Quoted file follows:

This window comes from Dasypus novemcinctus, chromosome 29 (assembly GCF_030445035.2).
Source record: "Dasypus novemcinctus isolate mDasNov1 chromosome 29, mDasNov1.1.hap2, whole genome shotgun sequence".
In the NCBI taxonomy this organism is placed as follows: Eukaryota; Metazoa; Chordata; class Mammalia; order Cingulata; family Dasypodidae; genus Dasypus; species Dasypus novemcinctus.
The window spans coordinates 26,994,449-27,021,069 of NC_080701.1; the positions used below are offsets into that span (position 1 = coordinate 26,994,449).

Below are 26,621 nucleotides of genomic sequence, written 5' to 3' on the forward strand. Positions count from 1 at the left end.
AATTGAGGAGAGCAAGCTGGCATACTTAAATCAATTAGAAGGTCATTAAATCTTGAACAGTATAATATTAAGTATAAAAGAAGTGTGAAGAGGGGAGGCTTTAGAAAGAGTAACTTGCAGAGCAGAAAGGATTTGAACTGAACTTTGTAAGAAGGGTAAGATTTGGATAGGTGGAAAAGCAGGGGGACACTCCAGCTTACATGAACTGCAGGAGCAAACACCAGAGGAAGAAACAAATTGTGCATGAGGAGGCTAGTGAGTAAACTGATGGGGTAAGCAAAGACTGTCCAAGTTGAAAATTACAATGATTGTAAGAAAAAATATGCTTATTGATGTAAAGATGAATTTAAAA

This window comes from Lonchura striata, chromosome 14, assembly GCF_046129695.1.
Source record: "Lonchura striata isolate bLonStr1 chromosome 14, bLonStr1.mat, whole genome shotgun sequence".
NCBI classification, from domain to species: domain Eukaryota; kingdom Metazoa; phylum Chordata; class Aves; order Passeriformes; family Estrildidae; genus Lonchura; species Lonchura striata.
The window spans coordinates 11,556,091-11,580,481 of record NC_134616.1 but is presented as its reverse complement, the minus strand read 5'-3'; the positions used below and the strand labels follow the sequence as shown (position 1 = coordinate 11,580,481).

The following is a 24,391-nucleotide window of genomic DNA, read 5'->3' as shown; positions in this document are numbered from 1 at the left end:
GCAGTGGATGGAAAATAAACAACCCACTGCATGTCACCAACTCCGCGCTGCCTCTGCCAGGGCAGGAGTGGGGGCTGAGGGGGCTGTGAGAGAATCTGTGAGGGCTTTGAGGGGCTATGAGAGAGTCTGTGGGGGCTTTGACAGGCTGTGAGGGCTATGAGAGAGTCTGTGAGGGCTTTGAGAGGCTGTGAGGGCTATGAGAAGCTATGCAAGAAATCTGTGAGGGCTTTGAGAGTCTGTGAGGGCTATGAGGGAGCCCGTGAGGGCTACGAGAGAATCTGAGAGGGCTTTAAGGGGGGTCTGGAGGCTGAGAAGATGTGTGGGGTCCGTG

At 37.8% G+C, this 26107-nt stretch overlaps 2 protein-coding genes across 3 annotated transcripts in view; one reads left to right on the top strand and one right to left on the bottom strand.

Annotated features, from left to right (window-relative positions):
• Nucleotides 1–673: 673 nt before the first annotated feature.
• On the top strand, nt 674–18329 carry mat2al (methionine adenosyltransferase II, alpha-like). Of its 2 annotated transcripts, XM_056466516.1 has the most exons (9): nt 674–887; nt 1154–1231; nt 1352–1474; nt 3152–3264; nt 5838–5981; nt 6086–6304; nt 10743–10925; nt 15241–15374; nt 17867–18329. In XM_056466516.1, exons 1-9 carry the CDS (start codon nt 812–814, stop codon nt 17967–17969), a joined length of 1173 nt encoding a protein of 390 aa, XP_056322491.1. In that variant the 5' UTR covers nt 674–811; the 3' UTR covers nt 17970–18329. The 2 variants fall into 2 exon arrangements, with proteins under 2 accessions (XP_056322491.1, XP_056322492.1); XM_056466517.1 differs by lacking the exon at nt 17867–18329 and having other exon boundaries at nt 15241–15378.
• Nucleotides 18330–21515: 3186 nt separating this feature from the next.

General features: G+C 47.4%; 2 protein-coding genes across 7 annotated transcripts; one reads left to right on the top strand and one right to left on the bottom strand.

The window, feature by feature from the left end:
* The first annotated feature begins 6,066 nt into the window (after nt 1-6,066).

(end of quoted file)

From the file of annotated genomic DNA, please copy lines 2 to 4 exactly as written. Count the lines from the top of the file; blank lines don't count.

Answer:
Source record: "Dasypus novemcinctus isolate mDasNov1 chromosome 29, mDasNov1.1.hap2, whole genome shotgun sequence".
In the NCBI taxonomy this organism is placed as follows: Eukaryota; Metazoa; Chordata; class Mammalia; order Cingulata; family Dasypodidae; genus Dasypus; species Dasypus novemcinctus.
The window spans coordinates 26,994,449-27,021,069 of NC_080701.1; the positions used below are offsets into that span (position 1 = coordinate 26,994,449).